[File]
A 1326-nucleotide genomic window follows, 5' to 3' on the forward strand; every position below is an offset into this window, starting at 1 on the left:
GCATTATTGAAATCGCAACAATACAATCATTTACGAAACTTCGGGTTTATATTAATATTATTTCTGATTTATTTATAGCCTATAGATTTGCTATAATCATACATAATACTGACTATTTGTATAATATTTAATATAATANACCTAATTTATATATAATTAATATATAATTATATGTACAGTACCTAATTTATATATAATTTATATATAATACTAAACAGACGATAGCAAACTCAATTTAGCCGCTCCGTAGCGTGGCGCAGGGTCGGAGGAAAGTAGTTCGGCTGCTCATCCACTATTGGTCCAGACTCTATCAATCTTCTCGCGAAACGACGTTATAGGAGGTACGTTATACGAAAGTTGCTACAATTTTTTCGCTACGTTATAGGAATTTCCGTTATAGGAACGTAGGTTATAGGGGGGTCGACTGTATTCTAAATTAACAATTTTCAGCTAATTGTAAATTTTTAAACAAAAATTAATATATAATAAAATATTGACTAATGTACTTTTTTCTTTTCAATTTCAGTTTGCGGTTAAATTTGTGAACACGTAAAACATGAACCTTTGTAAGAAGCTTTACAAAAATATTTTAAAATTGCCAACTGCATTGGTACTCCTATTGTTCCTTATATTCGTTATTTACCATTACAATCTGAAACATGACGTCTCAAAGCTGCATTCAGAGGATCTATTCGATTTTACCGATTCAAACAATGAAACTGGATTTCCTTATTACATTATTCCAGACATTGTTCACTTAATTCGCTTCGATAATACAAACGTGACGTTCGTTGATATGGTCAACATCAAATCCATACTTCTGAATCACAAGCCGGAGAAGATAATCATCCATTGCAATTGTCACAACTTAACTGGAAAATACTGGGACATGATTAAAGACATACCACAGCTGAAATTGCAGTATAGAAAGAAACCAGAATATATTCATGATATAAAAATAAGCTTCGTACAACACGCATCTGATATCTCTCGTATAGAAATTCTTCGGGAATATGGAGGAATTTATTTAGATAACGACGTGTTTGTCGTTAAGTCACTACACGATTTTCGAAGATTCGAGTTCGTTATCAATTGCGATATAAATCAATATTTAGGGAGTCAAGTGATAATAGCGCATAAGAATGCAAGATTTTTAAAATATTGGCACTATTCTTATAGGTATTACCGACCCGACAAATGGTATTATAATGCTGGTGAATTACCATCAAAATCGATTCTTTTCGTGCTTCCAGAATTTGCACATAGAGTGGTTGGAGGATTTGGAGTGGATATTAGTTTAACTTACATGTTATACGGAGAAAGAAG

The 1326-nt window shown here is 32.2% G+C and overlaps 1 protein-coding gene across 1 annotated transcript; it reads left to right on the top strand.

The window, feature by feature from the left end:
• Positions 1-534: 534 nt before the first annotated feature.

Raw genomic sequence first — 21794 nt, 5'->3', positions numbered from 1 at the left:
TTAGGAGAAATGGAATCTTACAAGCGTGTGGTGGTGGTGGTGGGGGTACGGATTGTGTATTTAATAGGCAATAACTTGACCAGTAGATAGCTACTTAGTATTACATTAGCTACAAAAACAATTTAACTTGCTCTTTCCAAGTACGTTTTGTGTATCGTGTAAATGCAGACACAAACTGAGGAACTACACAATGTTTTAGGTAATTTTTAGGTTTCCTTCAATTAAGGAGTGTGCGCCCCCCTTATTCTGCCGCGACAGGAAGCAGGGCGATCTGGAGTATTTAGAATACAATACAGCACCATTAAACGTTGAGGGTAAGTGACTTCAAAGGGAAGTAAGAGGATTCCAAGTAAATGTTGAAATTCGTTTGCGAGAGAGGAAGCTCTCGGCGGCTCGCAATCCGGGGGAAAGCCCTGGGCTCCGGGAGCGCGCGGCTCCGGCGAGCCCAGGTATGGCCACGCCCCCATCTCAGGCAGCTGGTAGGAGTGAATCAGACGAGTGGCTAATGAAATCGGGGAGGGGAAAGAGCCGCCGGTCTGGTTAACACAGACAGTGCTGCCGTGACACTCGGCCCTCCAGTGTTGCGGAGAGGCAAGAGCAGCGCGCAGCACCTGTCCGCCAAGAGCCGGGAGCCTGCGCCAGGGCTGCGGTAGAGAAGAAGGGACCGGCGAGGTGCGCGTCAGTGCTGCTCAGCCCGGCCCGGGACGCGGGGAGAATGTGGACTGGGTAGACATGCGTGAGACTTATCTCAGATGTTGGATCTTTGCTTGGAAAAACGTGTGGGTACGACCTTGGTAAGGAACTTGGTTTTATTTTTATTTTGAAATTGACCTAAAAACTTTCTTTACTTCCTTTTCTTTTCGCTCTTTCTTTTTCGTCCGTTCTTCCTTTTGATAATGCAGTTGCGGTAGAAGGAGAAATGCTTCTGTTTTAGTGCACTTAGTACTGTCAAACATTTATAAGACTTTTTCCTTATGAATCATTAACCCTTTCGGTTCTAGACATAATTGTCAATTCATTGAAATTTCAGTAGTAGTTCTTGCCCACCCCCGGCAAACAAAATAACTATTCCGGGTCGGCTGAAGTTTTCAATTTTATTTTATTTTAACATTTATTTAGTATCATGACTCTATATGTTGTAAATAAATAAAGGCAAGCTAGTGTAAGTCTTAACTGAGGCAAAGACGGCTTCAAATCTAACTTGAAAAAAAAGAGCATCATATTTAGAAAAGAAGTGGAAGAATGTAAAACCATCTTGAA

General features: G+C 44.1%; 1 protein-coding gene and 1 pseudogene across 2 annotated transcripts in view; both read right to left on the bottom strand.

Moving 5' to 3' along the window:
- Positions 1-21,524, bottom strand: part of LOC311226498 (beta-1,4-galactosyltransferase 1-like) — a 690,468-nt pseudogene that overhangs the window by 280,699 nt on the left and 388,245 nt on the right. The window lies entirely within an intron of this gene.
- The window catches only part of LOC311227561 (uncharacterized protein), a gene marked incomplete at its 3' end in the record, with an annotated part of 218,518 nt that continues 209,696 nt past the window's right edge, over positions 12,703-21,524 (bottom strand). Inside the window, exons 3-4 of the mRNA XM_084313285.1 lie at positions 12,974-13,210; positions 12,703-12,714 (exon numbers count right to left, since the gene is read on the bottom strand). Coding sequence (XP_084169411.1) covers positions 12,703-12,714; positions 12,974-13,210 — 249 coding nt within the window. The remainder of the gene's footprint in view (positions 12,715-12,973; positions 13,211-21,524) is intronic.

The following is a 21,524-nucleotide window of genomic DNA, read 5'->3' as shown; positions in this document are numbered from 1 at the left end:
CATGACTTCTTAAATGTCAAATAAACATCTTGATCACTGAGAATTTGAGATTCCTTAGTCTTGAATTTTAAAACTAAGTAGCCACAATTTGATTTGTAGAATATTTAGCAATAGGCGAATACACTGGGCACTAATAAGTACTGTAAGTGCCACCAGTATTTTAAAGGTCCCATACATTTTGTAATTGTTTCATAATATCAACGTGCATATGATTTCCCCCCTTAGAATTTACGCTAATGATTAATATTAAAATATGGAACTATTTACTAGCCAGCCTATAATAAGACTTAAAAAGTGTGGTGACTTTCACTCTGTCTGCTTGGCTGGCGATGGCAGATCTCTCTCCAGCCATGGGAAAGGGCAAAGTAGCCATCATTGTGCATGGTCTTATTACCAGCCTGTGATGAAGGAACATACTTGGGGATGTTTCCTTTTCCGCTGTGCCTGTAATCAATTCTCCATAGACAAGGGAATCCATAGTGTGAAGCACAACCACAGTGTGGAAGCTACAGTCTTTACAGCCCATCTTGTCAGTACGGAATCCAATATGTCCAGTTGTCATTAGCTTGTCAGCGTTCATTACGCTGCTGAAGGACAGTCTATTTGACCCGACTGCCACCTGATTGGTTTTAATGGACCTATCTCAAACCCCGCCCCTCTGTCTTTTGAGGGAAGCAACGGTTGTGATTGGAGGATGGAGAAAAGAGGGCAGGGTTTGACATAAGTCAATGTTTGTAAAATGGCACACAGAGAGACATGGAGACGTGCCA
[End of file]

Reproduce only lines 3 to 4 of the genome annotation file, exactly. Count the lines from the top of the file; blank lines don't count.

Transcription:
The 1326-nt window shown here is 32.2% G+C and overlaps 1 protein-coding gene across 1 annotated transcript; it reads left to right on the top strand.

The window, feature by feature from the left end: